Chopin
Chopin
Chopin

TH-71981

Paul Bissacia, piano

Sonata No. 2, Op. 35 "Funeral March"

  • Grave: Doppio movimento

  • Scherzo

  • Marche funèbre: Lento

  • Finale: Presto

Nocturne Op. 9 No. 2 in E-Flat

Ballade No. 1 Op. 23 in G minor

Waltz Op. 18 in E-Flat

Fantasie-Impromptu in C-sharp Minor
Op. 66

Preludes Op. 28

  • G Major

  • E Minor

  • A Major

  • B Minor

  • C Minor

  • D-Flat Major "Raindrop"

Polonaise Op. 40 No. 1 in A Major "Military"

Polonaise in A-flat Op. 53 "Heroic"


Total Playing Time 73:57

About the music:

When I was young my father took me to hear a concert by the great pianist Arthur Rubinstein. I consider it a magical omen that this concert by Rubinstein was the very first piano recital I ever attended. We sat right up in the front row so we wouldn't miss anything. On this special evening I was given the blue print for what a real piano recital was all about and I am forever grateful.

The second half of Rubinstein's program was, of course, all Chopin. He played it with nobility, poetry, finesseóa gorgeous soundóI was enraptured. Any pianist who plays Chopin in the second half of the twentieth century must acknowledge the debt owed to Rubinstein. Harold C. Schonberg in his book The Great Pianists called him "the greatest living Chopinist."

In 1960 Rubinstein wrote an article for The New York Times in celebration of the 150th anniversary of Chopin's birth. In it he said "Chopin was a genius of universal appeal. His music conquers the most diverse audiences. When the first notes of Chopin sound through the concert hall there is a happy sigh of recognition. All over the world men and women know his music. They love it. They are moved by it. Yet it is not Romantic music in the Byronic sense. It does not tell stories or paint pictures. It is expressive and personal, but still a pure art. Even in this abstract atomic age, where emotion is not fashionable, Chopin endures. His music is the universal language of human communication. When I play Chopin I know I speak directly to the hearts of people!"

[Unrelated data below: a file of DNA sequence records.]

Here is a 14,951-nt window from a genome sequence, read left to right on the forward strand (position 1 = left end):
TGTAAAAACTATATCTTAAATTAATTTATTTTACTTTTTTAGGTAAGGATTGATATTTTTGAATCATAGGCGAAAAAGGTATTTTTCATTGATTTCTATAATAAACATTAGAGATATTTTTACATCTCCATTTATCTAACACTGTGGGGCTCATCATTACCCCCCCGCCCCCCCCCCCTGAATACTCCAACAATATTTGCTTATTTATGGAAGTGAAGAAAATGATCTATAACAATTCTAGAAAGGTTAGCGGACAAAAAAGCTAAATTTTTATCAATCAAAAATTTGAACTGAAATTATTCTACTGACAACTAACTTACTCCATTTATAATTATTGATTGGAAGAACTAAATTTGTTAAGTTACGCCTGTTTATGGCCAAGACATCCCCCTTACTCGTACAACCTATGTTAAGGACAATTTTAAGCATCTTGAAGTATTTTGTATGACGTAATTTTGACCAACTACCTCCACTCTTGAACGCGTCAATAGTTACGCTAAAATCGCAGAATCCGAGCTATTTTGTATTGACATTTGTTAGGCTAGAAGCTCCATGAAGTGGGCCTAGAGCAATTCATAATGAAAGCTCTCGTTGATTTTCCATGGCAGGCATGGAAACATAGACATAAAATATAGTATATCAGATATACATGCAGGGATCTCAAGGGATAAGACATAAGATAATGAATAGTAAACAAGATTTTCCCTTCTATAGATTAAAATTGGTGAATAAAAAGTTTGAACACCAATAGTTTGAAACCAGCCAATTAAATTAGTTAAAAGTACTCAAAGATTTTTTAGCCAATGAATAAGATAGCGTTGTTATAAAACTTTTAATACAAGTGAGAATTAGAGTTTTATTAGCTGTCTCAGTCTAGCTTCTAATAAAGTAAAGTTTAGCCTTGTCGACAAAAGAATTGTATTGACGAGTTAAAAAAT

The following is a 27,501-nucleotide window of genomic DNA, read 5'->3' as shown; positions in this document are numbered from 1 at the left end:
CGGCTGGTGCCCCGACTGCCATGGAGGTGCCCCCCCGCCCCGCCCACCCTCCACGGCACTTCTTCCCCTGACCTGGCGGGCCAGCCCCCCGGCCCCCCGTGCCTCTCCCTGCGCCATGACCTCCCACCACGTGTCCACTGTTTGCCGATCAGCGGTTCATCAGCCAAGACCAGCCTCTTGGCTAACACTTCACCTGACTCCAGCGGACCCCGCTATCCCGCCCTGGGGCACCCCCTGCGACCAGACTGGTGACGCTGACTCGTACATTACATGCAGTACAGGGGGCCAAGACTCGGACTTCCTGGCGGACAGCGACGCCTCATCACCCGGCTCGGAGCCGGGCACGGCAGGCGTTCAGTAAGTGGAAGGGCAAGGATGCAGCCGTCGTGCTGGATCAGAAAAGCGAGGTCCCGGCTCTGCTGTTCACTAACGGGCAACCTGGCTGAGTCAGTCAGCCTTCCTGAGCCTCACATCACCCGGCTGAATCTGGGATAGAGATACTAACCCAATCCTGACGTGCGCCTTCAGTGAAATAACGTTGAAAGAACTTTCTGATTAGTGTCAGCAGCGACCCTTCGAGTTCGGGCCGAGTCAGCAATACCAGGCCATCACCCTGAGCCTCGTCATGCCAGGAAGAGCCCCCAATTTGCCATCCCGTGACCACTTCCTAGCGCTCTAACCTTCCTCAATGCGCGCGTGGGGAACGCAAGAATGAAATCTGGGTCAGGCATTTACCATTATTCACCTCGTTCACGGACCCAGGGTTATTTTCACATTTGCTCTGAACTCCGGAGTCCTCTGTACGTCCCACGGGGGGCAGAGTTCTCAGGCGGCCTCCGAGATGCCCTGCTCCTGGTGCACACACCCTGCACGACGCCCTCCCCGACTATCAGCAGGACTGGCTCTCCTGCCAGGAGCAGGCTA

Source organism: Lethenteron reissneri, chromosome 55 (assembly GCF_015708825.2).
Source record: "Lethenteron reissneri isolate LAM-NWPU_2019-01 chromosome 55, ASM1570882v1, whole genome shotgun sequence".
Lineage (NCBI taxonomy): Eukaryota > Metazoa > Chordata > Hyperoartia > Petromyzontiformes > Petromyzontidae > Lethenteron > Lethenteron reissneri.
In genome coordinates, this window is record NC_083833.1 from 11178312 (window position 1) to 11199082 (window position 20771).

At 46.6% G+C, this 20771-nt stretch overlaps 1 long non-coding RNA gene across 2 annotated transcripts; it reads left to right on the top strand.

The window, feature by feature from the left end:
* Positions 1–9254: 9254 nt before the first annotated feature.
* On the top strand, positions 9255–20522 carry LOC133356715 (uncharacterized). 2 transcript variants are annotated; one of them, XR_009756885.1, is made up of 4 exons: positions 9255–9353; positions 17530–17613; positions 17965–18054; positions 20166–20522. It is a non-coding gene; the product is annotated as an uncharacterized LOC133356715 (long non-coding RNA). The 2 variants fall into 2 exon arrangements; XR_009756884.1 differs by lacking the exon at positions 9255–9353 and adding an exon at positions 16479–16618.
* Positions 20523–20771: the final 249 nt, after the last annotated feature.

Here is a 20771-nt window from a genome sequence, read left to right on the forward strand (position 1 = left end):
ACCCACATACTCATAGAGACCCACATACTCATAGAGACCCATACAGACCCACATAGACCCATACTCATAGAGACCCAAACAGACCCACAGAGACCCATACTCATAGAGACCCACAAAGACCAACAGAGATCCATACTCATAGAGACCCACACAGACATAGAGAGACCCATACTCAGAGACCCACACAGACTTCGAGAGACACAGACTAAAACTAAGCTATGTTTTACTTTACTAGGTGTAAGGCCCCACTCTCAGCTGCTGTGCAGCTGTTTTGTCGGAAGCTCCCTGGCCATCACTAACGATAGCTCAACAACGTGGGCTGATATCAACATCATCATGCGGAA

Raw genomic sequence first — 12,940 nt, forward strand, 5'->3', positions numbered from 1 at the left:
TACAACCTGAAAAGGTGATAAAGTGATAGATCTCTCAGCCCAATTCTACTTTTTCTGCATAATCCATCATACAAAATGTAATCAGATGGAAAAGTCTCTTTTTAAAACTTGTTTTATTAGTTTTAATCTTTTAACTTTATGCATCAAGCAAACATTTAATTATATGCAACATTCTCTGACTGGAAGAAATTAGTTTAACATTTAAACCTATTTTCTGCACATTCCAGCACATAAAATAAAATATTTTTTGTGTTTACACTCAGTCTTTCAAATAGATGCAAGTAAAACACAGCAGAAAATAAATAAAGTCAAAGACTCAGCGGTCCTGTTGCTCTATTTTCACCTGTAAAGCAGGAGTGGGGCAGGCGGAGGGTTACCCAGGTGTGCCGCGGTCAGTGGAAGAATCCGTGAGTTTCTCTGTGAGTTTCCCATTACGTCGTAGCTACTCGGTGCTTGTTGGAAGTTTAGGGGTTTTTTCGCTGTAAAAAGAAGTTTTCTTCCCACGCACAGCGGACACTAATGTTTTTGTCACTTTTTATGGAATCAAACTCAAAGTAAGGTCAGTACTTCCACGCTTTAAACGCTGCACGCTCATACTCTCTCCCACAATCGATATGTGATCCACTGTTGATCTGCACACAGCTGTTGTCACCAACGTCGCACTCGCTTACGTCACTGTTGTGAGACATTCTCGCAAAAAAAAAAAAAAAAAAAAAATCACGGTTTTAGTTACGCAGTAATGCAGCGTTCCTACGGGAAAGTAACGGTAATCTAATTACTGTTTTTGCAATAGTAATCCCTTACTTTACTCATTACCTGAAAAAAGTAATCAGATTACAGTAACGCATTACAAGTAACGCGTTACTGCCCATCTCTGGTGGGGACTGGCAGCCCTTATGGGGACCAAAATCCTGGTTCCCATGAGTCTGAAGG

I have played most of the music on this disc for decades, and as you can imagine it is layered with many memories besides those of Rubinstein. I remember performing this music as a student, playing this music for friends in private homes and intimate gatherings, practicing now as I overlook the shimmering waters of Cape Cod Bay. I cherish the spellbinding performances of Chopin by my own extraordinary teacher Luiz de Moura Castro. He once told me "I find Chopin indispensable."

Here, then, is my own memory-laden and very personal collection of Chopin. How could it be otherwise?

--Paul Bisaccia, Provincetown, Massachusetts